Adolf Hitler used the concept of Lebensraum (“living space”) to justify the invasion of Poland, Russia and other eastern European nations to his people. But one small chapter in Hitler’s drive for new land is often overlooked: how the Third Reich’s hunger for margarine led to a secret expedition to Antarctica 80 years ago.
The tale begins in the summer of 1936. Hitler had completed a four-year plan to boost the German military and the domestic economy to be ready for war by 1940. He put Hermann Göring in charge, and then he developed a “German Fat Plan” to enable Germany to improve the efficiency of its domestic consumption of butter, milk, cream, lard, cheese, bacon, margarine, salad oils, detergents, candles, linoleum and paints. The idea was to find substitutes for these oil- and fat-based products in case imported sources were cut off. At the time, whale oil was one of the main ingredients for margarine, and Germans ate a lot of margarine.
“To prepare for war, they needed whale oil,” says Cornelia Lüdecke, professor of the history of science at Hamburg University and co-author of the 2012 book The Third Reich in Antarctica: The German Antarctic Expedition 1938-39 with Colin Summerhayes. “They had to buy whale oil from Norway before and they didn’t want to spend the currency on Norway. They wanted to produce whale oil by themselves.”
So Germany began building factory whaling ships to ply the Southern Ocean. At the time, commercial whaling had been decimated in the North Atlantic and North Pacific. German whaling ships were operating far from home, so the idea of establishing an Antarctic base seemed like a good idea. In August 1936, the German Foreign Office found some unclaimed territory in Antarctica between Norwegian and British zones and an expedition to explore and claim the region between 20 degrees east and 10 degrees west—part of an area known as Queen Maud Land—took shape.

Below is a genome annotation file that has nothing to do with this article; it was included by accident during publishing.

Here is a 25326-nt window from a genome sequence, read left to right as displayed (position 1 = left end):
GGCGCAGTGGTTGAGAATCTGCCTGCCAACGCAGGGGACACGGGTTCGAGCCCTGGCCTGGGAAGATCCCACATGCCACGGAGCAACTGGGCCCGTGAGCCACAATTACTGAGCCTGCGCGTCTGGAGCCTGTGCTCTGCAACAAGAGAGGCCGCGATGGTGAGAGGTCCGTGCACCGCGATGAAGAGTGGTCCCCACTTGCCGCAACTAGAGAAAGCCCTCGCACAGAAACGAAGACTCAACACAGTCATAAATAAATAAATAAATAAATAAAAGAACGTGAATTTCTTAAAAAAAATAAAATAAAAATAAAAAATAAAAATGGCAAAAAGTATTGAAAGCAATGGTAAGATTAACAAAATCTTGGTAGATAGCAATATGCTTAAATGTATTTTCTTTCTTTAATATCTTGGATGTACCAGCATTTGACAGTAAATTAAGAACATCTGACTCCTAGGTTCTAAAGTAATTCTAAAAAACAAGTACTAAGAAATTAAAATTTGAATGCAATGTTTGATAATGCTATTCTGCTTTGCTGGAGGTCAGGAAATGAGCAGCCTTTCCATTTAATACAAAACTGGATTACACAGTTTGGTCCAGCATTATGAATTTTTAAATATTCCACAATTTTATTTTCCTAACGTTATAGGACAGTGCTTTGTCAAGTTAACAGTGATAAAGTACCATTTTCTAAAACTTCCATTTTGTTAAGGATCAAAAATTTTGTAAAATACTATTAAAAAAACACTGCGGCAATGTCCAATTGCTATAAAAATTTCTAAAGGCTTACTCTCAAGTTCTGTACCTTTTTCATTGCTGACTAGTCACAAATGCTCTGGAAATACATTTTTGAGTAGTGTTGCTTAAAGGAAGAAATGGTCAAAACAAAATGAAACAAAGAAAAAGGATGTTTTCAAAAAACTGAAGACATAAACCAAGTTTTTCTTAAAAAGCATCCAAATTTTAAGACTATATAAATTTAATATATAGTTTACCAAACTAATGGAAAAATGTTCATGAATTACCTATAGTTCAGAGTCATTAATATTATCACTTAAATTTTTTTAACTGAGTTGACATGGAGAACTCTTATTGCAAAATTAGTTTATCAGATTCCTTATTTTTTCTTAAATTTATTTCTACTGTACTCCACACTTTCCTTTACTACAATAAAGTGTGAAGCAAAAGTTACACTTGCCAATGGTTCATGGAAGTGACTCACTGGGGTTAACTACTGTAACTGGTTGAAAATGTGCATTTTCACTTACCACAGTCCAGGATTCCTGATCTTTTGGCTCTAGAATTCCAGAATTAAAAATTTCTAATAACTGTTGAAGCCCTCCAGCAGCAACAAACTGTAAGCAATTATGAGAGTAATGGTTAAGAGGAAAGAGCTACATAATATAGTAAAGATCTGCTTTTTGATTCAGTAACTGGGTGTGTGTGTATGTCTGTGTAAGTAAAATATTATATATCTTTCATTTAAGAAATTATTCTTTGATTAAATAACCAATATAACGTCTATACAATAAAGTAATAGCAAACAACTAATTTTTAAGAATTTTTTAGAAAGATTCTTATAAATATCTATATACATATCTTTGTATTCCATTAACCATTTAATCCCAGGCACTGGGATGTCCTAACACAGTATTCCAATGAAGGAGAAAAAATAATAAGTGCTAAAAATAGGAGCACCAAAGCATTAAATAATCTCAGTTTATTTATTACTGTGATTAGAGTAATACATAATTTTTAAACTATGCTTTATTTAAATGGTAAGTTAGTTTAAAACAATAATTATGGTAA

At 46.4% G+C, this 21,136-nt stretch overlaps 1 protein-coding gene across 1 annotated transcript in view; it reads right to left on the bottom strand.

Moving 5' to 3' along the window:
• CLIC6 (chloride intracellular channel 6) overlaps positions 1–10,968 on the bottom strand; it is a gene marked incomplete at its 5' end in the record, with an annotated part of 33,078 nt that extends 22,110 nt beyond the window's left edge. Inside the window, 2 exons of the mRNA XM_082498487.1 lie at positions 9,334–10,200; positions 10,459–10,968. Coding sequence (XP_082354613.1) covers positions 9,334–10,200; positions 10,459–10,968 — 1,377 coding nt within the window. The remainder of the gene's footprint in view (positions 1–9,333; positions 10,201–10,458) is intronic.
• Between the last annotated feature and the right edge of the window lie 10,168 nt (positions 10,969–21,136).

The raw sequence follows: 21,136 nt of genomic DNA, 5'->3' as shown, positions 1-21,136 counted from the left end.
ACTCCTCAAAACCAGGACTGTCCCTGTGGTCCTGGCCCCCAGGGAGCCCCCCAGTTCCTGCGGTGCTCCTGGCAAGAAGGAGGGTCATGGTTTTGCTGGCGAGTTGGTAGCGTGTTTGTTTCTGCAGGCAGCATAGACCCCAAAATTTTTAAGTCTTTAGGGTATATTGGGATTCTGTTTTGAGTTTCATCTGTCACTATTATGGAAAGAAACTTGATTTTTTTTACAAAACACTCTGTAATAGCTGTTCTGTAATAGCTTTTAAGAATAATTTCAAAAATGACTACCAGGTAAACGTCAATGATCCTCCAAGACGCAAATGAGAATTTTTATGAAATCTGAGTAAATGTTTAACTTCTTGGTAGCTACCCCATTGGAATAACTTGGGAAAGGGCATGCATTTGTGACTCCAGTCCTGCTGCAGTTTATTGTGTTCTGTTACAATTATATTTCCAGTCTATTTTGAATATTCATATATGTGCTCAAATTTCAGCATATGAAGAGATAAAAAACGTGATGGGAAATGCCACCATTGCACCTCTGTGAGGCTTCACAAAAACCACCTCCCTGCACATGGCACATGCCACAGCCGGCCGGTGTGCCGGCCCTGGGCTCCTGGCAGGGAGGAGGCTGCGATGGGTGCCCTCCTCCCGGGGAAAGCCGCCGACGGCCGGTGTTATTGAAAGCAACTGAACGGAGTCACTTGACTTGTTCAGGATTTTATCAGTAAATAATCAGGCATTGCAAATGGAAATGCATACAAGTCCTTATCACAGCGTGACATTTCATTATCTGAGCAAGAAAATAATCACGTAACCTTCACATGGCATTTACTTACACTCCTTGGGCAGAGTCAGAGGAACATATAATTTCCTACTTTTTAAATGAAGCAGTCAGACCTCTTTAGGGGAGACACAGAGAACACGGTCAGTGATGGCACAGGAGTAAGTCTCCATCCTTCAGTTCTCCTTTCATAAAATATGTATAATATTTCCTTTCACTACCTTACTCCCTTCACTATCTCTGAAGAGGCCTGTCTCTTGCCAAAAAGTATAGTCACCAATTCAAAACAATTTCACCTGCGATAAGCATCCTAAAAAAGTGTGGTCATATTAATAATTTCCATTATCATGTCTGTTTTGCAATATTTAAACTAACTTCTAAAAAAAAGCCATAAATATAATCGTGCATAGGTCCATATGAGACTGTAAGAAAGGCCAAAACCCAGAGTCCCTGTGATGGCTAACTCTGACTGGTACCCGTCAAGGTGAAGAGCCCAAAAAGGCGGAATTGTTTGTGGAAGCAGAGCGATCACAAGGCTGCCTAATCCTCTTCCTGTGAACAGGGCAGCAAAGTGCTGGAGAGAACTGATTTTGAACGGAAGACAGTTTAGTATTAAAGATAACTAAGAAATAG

The expedition was organized in the summer of 1938, led by Capt. Alfred Ritscher, a decorated World War I naval commander who had married a prominent Jewish artist. He selected his crew for the secretive mission based on polar experience rather than membership in the Nazi party.
After three months of repairs to turn the Schwabenland into an icebreaker, the captain sailed from Hamburg on December 17, 1938, with a crew of 82 scientists, officers and enlisted men, as well as two Dornier flying boats perched on catapults.
There was one Nazi official on board, as required by the regime. He stipulated that everyone listen to radio broadcasts of Hitler’s speeches around Christmastime,” Lüedecke explains. “Everyone had to sit in the room and listen. There was one speech where there was some atmospheric disturbances, so they had to switch off the radio.”
The ship reached the Antarctic coastline a month later, and began aerial reconnaissance using the flying boats. The mountainous region had never been explored and the German scientists named it “Neu-Schwabenland” after the ship. These flights had two purposes, to photograph the area for scientific research and cartography, and also to claim it for Nazi Germany.
But things didn’t always work out as planned. On one air flight, the crew was running low on fuel and was forced to throw out extra gear to lighten the aircraft weight. That included boxes of the tiny metal swastikas, which were supposed to be dropped across that part of Antarctica to cement the Nazi territorial claim. Those little swastikas were never recovered.
Still, these photographic surveys covered a huge part of Antarctica and increased the size of the known area by 16 percent, according to Lüdecke’s historical research. The surveys covered more territory than the German homeland at the time. The Schwabenland expedition didn’t last long, they completed their work and began the long trip home on February 5, 1939.
On the way home, the ship conducted scans of the seafloor along the Atlantic Ocean. The ship’s scientists detected seismic activity that they believed was a line of volcanoes running north to south along the middle of the Atlantic. Decades later, this line of volcanoes was found to be the Mid-Atlantic Ridge, a region where two of the Earth’s tectonic plates are pulling apart and forming new sections of the seafloor.
Much of the expedition’s science was either lost during the war, or kept under wraps until it was finally published in 1958.
Although tales of secret Nazi bases or lost Antarctic colonies still populate the internet and make good TV fodder, there’s no evidence that Hitler had any further interest in the frozen continent after this expedition returned. Co-author Summerhayes wrote a 2007 journal article spelling out how people have been confusing other military activity after World War II in the region with the earlier Nazi-commissioned expedition. Germany would not set up its first permanent station in Antarctica until 1981.